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4 Helpful Tips to Prevent the “Summer Slide”

By: Darcie Lusk on June 5th, 2020

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4 Helpful Tips to Prevent the “Summer Slide”

Each fall teachers work with students who have experienced the all too common “summer slide.” Symptoms include learning loss, forgetting math formulas, and even a decrease in vocabulary. Studies have shown that students can lose up to one month of skills and knowledge learned during the school year over the summer, so keeping academic skills intact is a concern for many parents. After all, we want our students to be ready to make progress when school starts back up in September, rather than spending the first few weeks playing “catch up.”

4 Helpful Tips to Prevent the Summer Slide

Here are a few tips on how to avoid the “summer slide”:

  1. Consider what approach will work best with your students. Some families prefer keeping a “school type” schedule all summer long by including an hour or two of academic practice several mornings a week before enjoying summer activities. Other families find it more beneficial to incorporate learning into fun activities that happen throughout the day. Use whatever approach will work best with your students, or perhaps try a combination of the two.

  2. Focus on maintaining reading, writing, and problem solving skills. Students are more likely to succeed in all of the subject areas if their reading, writing, and problem solving skills are strong.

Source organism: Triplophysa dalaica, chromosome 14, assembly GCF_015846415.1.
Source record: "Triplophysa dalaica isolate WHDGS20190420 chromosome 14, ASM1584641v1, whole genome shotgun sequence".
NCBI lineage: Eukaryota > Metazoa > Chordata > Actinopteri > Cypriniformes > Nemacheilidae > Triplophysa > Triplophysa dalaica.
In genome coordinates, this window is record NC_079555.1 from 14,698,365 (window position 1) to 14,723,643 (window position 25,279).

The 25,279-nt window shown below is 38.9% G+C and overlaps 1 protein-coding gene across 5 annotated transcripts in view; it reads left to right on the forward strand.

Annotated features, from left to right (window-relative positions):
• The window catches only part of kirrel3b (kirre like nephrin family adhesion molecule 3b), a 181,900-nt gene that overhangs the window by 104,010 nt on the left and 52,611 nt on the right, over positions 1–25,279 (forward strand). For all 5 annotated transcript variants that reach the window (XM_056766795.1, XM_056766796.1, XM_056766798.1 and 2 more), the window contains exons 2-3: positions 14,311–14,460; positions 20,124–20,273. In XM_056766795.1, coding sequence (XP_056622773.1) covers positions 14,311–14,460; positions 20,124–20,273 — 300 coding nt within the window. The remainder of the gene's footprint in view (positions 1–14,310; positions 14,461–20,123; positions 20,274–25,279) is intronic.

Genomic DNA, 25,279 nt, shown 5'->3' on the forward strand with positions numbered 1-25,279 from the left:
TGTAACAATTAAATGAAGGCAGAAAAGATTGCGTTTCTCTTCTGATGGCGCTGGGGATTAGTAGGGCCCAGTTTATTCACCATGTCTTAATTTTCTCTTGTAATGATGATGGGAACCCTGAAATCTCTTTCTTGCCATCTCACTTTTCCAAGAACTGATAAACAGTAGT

3. For more formal academic practice, try including math worksheets, writing prompts, and book lists.

  4. For more informal academic practice, try some of these ideas:
  • Reading – Keep kids reading all summer long. Let them choose a variety of texts, join book clubs (or start your own), and set aside plenty of time for reading.

  • Writing – Keep journals, find a Pen Pal, send thank–you notes, and fill out postcards. Write book and movie reviews for family members or find a safe place for your student to “blog.”

  • Problem Solving – Cook, bake, build, keep a checkbook register (for a pretend checking account), and play lots of board games and card games. Those are all great ways to include math into everyday activities!

If you're looking for online learning resources for your child, check out our blog post, "Awesome Websites & Resources for Parents and Students in K-12th Grade."


Do you have other tips and tricks to help students avoid learning loss this summer? Share your ideas with us in the comments below!


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